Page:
Janna Farley, ACLU of South Dakota

Jarvis Dorth, ACLU of Mississippi

Katy Binstead, parent of a transgender young person in Mississippi

WHERE:

Zoom Virtual Press Link here. (passcode: 880430) (Please RSVP to wyatt.ronan@hrc.org)

WHEN:

Thursday, March 4th, 2021 – 9:45 am ET

The Human Rights Campaign is America’s largest civil rights organizations working to achieve equality for lesbian, gay, bisexual, transgender and queer people. HRC envisions a world where LGBTQ people are embraced as full members of society at home, at work and in every community.

Legislative Update: Anti-LGBTQ Bills Moving In 6 States

HRC Tracking 147 Anti-LGBTQ Bills, 73 Explicitly Anti-Transgender Bills

The legislative fight to pass discriminatory anti-transgender legislation has been fast and furious, led by national groups aiming to stymie LGBTQ progress made on the national level and in many states. The Human Rights Campaign is currently tracking 147 anti-LGBTQ bills across the country, including 73 explicitly anti-transgender bills. Three of these bills have already been passed and could soon be signed into law, and more are coming. We are tracking 37 bills aimed at banning transgender kids from playing sports, 25 bills aimed at limiting medical care for transgender people, and 22 bills to allow discrimination under the guise of religious freedom.

In Mississippi and South Dakota, state legislators have already passed bills targeting LGBTQ people, sending three pieces of anti-LGBTQ legislation to the governor for signature or veto. Both states passed bills to ban transgender girls from playing sports. South Dakota legislators also passed a religious refusal bill granting a license to discriminate against LGBTQ people.

Yesterday, an anti-transgender sports bill in Arkansas, SB 354, was also considered by a Senate committee and recommended for passage. Today, three more anti-LGBTQ bills will be heard in committees in state legislatures across the country.

Arkansas’ HB 1570, an anti-transgender medical bill, is expected to have a hearing in House Public Health, Welfare and Labor Committee.

New Hampshire’s HB 198, an anti-transgender sports bill, will be heard in the House Education Committee.

Tennessee’s HB 1233 is scheduled for a hearing in the K-12 Subcommittee. It is known locally as the “student bathroom bill 2.0” because it would deny transgender Tennesseans access to the bathrooms and locker rooms consistent with their gender identity.

Tomorrow, seven anti-equality bills will be heard, five of which explicitly target the transgender community.

Alabama’s HB 1/SB 10, which would make it a felony to provide gender-affirming care to transgender kids, will be heard in the state’s House Health Committee.

In Arkansas, a hearing is expected in the Senate Judiciary Committee on Wednesday for the anti-transgender sports bill SB 450.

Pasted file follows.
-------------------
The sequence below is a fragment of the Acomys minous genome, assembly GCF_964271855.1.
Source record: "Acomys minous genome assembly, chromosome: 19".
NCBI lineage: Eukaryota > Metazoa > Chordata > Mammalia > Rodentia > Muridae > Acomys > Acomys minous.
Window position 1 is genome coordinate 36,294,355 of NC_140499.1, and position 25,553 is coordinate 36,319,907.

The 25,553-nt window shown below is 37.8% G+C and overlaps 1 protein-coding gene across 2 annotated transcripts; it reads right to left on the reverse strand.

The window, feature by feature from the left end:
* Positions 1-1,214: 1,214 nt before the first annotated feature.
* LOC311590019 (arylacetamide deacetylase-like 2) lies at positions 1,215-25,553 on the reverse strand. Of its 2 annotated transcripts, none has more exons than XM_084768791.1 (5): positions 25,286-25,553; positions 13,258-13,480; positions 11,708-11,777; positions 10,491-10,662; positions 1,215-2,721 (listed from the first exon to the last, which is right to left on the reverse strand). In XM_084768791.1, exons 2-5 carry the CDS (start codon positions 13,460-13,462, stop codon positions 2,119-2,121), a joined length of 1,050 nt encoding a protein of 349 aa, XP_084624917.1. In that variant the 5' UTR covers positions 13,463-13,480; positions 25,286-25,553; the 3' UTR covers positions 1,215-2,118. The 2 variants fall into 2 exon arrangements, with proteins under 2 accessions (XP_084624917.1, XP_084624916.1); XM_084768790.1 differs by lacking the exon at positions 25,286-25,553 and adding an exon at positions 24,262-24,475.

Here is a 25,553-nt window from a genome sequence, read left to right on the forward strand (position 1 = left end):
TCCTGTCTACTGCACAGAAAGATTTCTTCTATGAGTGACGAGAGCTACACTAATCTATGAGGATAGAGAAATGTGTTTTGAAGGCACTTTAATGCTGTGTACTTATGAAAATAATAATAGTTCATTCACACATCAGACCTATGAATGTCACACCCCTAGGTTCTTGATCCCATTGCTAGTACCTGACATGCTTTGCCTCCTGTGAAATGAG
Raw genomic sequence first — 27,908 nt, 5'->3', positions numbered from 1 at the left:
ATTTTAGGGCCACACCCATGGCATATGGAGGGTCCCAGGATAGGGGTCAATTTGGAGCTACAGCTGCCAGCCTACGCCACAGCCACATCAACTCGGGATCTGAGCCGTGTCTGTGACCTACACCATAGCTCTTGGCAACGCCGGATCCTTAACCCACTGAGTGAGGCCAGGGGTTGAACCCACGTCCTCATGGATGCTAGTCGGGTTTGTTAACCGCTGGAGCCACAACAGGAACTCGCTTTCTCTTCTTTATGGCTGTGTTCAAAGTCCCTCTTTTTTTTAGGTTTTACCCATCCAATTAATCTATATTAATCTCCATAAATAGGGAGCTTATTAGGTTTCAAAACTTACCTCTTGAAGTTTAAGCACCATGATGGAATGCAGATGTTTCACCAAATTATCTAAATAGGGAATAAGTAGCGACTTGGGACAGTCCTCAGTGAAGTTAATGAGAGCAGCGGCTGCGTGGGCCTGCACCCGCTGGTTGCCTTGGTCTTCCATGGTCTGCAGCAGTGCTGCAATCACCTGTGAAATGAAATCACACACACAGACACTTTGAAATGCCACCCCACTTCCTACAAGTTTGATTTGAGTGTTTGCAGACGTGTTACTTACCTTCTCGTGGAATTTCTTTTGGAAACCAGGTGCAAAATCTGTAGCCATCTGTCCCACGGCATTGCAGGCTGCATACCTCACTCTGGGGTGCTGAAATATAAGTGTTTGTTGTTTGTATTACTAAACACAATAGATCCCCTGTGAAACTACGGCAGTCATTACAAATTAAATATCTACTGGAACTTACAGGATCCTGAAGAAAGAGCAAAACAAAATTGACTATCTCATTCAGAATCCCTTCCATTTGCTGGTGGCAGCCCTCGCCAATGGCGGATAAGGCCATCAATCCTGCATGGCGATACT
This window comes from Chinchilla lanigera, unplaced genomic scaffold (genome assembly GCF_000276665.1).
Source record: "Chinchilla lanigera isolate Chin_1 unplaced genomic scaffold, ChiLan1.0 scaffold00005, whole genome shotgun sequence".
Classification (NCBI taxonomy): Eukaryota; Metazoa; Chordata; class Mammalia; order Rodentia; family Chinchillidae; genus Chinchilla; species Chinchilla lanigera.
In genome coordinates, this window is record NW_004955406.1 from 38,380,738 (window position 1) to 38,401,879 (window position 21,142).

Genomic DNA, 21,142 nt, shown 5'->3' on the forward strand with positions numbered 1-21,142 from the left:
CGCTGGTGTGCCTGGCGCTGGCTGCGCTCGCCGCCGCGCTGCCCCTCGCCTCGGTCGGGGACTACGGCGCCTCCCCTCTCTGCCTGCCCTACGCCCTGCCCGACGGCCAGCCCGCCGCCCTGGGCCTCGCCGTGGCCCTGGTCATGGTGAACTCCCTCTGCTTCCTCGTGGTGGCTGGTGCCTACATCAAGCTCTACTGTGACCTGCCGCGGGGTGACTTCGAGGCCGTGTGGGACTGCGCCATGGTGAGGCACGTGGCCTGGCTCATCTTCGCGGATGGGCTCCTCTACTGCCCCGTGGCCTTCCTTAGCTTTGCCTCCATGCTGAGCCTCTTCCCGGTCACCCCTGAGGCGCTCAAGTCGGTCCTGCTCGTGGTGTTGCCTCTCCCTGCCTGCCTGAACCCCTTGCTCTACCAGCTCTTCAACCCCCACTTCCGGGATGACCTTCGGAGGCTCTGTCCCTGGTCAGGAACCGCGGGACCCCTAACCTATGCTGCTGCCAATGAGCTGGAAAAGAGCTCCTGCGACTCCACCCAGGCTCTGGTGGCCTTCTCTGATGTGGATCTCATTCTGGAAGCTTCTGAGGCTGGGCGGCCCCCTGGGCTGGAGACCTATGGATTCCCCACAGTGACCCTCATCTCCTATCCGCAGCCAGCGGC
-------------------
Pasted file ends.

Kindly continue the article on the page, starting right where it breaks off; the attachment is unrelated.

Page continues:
In Missouri, a hearing is expected on HB 33, which would ban gender affirming care for transgender kids.

In Montana, a hearing is expected at 3 PM MST on SB 99, which would require school districts to obtain written consent from a parent in order to teach their child sex ed and ban organizations like Planned Parenthood from offering any instructional materials.

In New Hampshire, HB 440 would allow discrimination against LGBTQ people under the guise of religious liberty. A hearing is scheduled for 9 AM on Wednesday in the House Judiciary Committee’s executive session.

In Tennessee, two more anti-LGBTQ bills are slated for hearings on Wednesday. HB 578 is an anti-transgender healthcare bill, and SB 1224 is an anti-transgender bathroom bill.

 

Traveling by Kaelen Felix for 360 Magazine

Texas Winter Storm Coverage

By: Emily Bunn

As Texas faces its worst winter storm, and largest insurance claim, in the state’s history, many Texans are banning together to stay warm and conserve resources. The frigid winter storm that has been ravaging the state has led to burst pipes, power failures, and flooded homes. Many residents have been left without any clean drinking water, heat, or power. Some have taken to sleeping in blanket covered tents, while others are attempting to heat their homes by boiling their limited water supply.

In towns such as Lubbock, Texas, frozen water pipes have lead to leaks, water damage, a lack of heat, and ice accumulations, especially in school campuses. Across the state, k-12 schools and universities–such as Texas Tech University, located in Lubbock–have been affected. Chief Operations Officer Rick Rodriguez said to KCBD: “We’re never going to put our kids in a school where their safety is compromised. That’s our highest priority. We would never bring kids back to school if we did not think it was safe.”